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The word "citation" is spelled out using wooden blocks. Other blocks featuring various letters of the alphabet are strewn around.

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Suddenly, we have plagiarism experts popping up everywhere, the same way we acquired infectious disease experts in 2020, Ukraine experts in 2022 and Israel-Palestine experts in 2023.

Suddenly, everyone is weighing in on questions about plagiarism in academic writing: “Was example X plagiarism?” and “Even if it was technically plagiarism, was it an offense great enough to warrant a firing or resignation?”

Because everyone more or less reads and writes, everyone is entitled to have views about citation practices, but I am writing as someone who wrote my first grant proposal to study plagiarism in 2003 and in 2009 published the results of research as a book called My Word! Plagiarism and College Culture (Cornell University Press). I feel I have a little more obligation to weigh in, and I am urging us to attend to the moral—not technical—dimensions of the practices of giving credit to others for their work.

Of course, we are talking about plagiarism in January 2024 only because a bad actor cast a wide net for vile purposes and netted a lot of bycatch. I am disturbed by the weaponization of plagiarism and the targeting of Harvard’s first Black woman president by someone who deplores any efforts at redressing past inequities by attending to representation in the present. Let me start by stating that I deplore the politicization of these plagiarism dragnets. I’m criticizing lax citation practices no matter who engages in them.

Plagiarism, defined as “appropriation of another person’s ideas, processes, results or words without giving appropriate credit,” is an example of research misconduct and may be excused if it is inadvertent. Far more serious is fabrication or falsification of data. But the antidote to plagiarism is careful attention to citation practices. This involves notions of intellectual property, a type of property far less tangible than a purse, a car or a plot of land, but arguably even more precious in the 21st century.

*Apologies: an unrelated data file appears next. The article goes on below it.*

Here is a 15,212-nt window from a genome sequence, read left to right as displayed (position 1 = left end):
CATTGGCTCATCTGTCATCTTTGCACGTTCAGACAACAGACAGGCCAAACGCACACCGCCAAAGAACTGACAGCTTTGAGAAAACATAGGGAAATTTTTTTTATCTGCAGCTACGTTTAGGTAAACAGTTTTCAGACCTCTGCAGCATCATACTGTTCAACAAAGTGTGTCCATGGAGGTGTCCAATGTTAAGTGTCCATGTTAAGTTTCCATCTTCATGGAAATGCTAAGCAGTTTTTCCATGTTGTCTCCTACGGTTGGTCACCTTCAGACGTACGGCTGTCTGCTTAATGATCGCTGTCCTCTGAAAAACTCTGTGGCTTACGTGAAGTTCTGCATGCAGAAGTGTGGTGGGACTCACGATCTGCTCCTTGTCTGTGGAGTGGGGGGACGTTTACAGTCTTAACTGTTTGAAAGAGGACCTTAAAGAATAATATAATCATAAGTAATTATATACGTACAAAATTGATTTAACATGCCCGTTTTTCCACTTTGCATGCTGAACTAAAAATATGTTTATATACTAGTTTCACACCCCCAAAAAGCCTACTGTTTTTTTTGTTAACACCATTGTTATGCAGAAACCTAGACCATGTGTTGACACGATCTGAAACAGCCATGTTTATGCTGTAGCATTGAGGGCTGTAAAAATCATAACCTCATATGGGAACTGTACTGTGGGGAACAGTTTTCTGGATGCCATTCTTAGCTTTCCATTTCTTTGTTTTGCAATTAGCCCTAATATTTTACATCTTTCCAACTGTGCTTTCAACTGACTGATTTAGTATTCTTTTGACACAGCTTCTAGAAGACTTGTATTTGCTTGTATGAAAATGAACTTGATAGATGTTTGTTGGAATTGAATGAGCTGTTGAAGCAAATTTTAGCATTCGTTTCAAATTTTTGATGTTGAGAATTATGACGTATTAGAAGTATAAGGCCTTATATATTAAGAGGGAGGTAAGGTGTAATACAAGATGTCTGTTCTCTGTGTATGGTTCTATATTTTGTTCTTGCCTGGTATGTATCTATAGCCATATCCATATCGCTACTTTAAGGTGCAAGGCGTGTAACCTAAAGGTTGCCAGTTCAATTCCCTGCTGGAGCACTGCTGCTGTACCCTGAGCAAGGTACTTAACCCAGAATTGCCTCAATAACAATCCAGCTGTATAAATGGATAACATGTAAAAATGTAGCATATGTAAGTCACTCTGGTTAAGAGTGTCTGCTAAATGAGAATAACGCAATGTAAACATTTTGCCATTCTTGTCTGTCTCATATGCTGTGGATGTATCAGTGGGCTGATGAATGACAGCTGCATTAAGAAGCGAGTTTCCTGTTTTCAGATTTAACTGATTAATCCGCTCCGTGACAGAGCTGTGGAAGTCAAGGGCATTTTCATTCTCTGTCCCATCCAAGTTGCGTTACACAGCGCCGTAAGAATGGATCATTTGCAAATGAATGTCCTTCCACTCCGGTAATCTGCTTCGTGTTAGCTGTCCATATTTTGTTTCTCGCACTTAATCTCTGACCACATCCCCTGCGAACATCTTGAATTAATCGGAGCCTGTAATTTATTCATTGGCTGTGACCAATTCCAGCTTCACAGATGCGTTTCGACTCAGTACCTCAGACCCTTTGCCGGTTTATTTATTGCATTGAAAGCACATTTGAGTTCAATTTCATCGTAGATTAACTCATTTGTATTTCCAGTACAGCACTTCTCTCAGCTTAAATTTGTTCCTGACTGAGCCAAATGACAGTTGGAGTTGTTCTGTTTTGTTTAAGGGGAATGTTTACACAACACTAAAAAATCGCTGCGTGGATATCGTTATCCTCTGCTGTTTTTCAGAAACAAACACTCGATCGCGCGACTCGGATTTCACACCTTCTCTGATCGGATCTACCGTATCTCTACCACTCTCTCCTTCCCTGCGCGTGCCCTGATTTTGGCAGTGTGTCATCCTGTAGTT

Plagiarism differs from other types of intellectual property violation, copyright and trademark infringement; the latter two have financial and economic implications. In the case of academic citation, we are conferring honor and recognizing someone’s moral rights, not necessarily making sure they get paid.

It must be reiterated that academics who study writing understand the wide variation in norms, enforcement, penalties and training for citation practices. I know that these norms vary by country, period and discipline. I know that all humans constantly quote others, and that the illusion of originality is a Romantic residue. Russian literary theorist Mikhail Bakhtin observed that “the word in language is half someone else’s,” and linguistic anthropologists spend a lot of time demonstrating intertextuality and interdiscursivity, the use of others’ texts.

I know that editors given the same manuscript will have different assessments of its alignment with accepted citational practices. We hear old examples of friends and foes alike and their exoneration or punishment: Doris Kearns Goodwin, Joe Biden, the Reverend Martin Luther King Jr., Melania Trump. An investigation from The New York Times found its former reporter Jayson Blair fabricated material, copied others’ words and misrepresented his own whereabouts, committing fraud, fabrication and plagiarism. Academic writers, journalists, artists and public figures may be held to different standards.

It is impossible to trace every influence, every inspiration, every source. In my 2009 book, I wrote about the theoretical underpinnings of our norms of citation and ideas of authorship and originality and the ways students may either not understand or choose to disregard those norms. The norms are inconsistent and are certainly not very much upheld. I resist “plagiarism fundamentalism” that urges us to expel students at the first instances of plagiarism. I don’t assume students’ negative intentions but give them the benefit of the doubt. Rebecca Moore Howard, who reminded us that we “stand in the shadows of giants,” named “patchwriting,” the practice common to budding writers of interspersing others’ words. I distinguish deliberate cheating in what I call “the game of school” from imperfect mastery of academic conventions for citation. I have even written that student plagiarism is a matter of education, not ethics.